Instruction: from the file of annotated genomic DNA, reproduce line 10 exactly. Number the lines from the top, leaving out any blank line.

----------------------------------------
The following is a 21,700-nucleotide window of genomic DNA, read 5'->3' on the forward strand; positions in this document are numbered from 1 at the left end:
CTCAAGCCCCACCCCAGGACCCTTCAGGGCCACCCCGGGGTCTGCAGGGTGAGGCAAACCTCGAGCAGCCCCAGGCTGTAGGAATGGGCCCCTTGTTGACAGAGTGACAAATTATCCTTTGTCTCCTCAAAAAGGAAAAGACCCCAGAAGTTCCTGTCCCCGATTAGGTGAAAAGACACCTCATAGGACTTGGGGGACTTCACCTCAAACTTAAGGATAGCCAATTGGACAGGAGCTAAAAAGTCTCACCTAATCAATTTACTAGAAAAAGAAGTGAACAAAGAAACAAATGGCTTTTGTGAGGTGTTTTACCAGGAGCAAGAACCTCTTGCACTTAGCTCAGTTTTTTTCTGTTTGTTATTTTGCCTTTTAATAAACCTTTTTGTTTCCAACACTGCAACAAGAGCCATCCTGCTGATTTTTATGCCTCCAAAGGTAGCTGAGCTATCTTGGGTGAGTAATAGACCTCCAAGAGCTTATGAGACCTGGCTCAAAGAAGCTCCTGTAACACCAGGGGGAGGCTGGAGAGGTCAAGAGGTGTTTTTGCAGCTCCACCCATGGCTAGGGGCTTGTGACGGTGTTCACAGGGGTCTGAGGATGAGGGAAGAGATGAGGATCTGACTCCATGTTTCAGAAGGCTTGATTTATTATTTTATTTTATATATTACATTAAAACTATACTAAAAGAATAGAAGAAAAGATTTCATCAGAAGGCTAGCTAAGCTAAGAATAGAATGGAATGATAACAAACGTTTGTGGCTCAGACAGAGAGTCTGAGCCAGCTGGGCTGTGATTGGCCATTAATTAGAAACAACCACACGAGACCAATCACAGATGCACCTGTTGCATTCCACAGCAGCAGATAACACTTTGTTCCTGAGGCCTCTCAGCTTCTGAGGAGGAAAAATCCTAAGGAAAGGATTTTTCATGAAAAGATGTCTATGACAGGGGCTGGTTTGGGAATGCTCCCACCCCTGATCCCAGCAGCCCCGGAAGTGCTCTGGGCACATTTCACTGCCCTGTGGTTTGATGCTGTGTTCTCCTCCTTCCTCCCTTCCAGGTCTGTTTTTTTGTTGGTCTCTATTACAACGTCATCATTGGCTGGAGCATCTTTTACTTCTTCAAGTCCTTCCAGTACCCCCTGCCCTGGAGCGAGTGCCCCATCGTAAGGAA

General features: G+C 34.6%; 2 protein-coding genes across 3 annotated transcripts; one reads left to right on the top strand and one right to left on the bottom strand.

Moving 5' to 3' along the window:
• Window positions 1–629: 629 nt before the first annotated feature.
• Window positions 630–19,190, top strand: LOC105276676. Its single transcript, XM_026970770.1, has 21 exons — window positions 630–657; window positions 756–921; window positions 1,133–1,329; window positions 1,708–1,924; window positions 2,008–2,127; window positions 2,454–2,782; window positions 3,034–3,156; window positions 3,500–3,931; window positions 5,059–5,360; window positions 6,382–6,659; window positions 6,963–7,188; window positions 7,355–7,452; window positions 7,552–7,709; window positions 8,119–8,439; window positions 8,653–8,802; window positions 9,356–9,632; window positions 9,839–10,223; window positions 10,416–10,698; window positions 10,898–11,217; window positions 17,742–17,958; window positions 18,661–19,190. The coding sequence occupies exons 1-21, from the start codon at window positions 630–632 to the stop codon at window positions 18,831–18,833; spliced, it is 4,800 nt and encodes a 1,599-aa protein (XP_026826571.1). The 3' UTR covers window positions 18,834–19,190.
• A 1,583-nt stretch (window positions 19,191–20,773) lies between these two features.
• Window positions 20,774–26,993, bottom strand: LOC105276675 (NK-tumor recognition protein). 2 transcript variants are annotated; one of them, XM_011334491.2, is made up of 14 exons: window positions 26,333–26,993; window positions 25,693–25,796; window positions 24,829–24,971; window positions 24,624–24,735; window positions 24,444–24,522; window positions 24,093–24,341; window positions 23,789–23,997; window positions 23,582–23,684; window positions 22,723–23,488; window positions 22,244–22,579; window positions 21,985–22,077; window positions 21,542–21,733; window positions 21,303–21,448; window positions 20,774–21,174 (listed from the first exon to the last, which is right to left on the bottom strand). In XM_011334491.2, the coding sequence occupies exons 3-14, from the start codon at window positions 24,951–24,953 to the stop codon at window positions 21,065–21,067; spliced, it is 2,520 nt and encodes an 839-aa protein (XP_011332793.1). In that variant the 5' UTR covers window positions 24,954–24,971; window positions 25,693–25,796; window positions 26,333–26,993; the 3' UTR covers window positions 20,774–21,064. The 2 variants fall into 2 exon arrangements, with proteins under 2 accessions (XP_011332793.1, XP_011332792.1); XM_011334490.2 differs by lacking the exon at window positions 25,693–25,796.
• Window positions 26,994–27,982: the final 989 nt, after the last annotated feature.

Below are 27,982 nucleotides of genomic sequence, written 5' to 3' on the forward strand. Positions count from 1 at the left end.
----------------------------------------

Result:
Below are 27,982 nucleotides of genomic sequence, written 5' to 3' on the forward strand. Positions count from 1 at the left end.